So, if you think at all like me, you might be wondering how to take this conversation about formula and relationship and apply it. That shouldn't be our first response, but it needs to happen at some point. So, here are some suggestions..
4. Read the Bible - "Oh great. This is going to be one of those kinds of lists." We all know that we're supposed to read the Bible, that it's the primary means that God uses to communicate with us. So, why do I bother to mention it? Well, it's really easy to get into the habit when you read the Bible of going straight to the "What does God want me to do?" question. And you need to get there eventually, but if you go straight to that question, you get stuck in formula. Try reading and asking "What is God doing? What is God revealing about himself? What does God love and value?" That's a small change that can make a big difference.
3. Pray - "Again. You've got to be kidding me." Rather than going straight to confession or supplication (prayers that are great, but tend to focus on us or on our immediate surroundings), try contemplative prayer or journaling.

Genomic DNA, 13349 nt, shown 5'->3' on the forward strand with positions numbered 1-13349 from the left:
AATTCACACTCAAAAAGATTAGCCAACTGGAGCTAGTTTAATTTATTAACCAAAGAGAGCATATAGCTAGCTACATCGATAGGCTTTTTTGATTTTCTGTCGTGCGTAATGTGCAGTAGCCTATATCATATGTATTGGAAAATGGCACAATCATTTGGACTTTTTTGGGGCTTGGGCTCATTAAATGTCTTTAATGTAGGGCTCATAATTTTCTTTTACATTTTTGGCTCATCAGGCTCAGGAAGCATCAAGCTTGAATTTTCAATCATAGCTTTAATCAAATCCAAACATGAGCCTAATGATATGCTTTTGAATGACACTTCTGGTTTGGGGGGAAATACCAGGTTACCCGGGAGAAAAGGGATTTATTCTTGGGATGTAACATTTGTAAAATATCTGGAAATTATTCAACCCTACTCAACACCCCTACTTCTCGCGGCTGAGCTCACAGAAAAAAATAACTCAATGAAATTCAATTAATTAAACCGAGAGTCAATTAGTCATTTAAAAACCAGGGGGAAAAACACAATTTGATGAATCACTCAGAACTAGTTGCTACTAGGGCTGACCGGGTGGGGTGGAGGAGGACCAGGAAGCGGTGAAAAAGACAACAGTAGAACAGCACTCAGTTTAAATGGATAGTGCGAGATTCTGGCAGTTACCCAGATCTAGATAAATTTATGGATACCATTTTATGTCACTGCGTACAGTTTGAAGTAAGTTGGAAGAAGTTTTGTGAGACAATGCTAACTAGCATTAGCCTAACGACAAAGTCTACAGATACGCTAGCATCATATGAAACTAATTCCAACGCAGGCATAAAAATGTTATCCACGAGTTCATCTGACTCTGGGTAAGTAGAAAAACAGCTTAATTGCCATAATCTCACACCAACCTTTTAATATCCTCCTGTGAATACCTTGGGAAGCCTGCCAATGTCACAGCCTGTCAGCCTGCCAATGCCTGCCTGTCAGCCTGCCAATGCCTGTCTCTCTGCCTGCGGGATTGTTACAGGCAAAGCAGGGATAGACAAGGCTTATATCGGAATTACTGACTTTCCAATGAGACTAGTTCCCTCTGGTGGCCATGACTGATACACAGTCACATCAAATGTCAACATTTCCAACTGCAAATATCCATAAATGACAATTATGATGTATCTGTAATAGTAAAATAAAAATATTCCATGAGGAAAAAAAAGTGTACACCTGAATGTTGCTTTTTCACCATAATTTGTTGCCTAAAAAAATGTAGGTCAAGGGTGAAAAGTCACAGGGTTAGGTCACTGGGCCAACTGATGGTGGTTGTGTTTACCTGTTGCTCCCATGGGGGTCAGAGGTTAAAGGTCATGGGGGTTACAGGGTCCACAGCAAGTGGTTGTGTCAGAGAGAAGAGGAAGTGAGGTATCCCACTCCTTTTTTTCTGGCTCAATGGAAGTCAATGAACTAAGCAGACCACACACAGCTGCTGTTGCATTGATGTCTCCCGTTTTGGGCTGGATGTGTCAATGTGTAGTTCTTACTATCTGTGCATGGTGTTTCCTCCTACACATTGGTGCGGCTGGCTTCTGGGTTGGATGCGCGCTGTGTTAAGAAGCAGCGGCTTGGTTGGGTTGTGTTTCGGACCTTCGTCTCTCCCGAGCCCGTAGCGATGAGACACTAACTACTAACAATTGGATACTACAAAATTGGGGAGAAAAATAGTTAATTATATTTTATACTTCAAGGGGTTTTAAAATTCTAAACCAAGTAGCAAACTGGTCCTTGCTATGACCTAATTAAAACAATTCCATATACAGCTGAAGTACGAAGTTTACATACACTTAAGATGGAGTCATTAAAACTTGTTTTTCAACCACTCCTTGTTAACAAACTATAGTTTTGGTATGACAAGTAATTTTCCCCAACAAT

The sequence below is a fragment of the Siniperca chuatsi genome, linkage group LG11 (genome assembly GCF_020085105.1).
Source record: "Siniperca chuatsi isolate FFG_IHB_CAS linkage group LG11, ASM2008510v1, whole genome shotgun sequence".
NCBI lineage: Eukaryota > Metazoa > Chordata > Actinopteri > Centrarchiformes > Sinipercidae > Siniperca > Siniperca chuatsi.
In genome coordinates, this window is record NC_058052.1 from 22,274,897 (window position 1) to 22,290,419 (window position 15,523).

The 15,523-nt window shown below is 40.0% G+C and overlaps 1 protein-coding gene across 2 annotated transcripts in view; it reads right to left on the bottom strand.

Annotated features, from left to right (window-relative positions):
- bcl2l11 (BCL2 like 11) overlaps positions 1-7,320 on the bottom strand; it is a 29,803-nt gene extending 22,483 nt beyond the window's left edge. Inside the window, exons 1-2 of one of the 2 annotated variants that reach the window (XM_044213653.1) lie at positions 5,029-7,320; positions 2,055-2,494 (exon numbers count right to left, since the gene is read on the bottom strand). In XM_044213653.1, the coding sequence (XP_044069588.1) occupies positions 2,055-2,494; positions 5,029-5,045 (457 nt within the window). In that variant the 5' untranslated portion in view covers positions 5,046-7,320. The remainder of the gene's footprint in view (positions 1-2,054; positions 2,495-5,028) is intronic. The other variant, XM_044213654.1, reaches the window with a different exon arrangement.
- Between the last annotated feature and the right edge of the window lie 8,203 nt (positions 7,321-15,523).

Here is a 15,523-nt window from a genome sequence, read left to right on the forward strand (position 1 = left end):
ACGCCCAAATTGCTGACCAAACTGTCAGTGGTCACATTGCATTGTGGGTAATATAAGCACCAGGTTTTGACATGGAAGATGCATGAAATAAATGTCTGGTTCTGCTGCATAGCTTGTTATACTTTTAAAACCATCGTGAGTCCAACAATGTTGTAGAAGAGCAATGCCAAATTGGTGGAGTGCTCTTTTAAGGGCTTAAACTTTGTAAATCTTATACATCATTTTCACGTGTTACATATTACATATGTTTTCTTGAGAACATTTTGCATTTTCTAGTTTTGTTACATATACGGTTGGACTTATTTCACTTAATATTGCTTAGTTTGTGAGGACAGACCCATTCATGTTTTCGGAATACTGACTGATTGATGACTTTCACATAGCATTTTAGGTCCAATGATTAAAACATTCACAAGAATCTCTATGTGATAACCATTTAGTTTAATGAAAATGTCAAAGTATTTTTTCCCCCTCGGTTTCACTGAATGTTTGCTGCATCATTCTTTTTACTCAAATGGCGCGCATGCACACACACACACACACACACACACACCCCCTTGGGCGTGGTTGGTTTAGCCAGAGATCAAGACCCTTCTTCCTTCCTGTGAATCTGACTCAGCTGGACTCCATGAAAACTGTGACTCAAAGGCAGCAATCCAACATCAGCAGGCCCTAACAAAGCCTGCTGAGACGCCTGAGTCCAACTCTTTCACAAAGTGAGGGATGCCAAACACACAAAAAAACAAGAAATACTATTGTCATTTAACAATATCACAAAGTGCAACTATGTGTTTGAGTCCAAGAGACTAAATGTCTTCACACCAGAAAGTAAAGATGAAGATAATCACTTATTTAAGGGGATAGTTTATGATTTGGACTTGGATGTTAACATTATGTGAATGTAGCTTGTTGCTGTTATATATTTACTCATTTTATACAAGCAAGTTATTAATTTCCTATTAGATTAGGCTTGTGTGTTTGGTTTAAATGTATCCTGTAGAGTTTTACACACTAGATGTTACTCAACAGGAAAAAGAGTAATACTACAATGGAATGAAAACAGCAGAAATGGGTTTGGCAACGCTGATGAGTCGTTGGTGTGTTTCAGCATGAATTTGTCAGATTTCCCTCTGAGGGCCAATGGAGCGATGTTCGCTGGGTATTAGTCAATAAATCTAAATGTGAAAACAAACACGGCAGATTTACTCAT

2. Risk - When you step out in risk for the Lord, it can help you see him as living and active. I am so aware of Jesus' reality and presence whenever I share the gospel with a friend. One of the reasons our religious formulae hurt our relationship with God is that we learn to depend on them rather than on Him. When you're sticking your neck out, it's easier to see that you need a real, living God and not a real, heavy book of rules.
1. Communion - Jesus said to do this to remember him (1 Cor 11:24). It's easy for our performance of this sacrament to be as stale as the bread it includes, but there's a lot of potential here. View it as God inviting you to share a meal with him, to spend time with him, to remember him. Every time I make my Grandmother's arroz con pollo, I remember her. In those moments, she's not just a relative in my official geneology, she's my family. Experience the living God through Communion: he is the God of bread and wine, of life not of dead religion.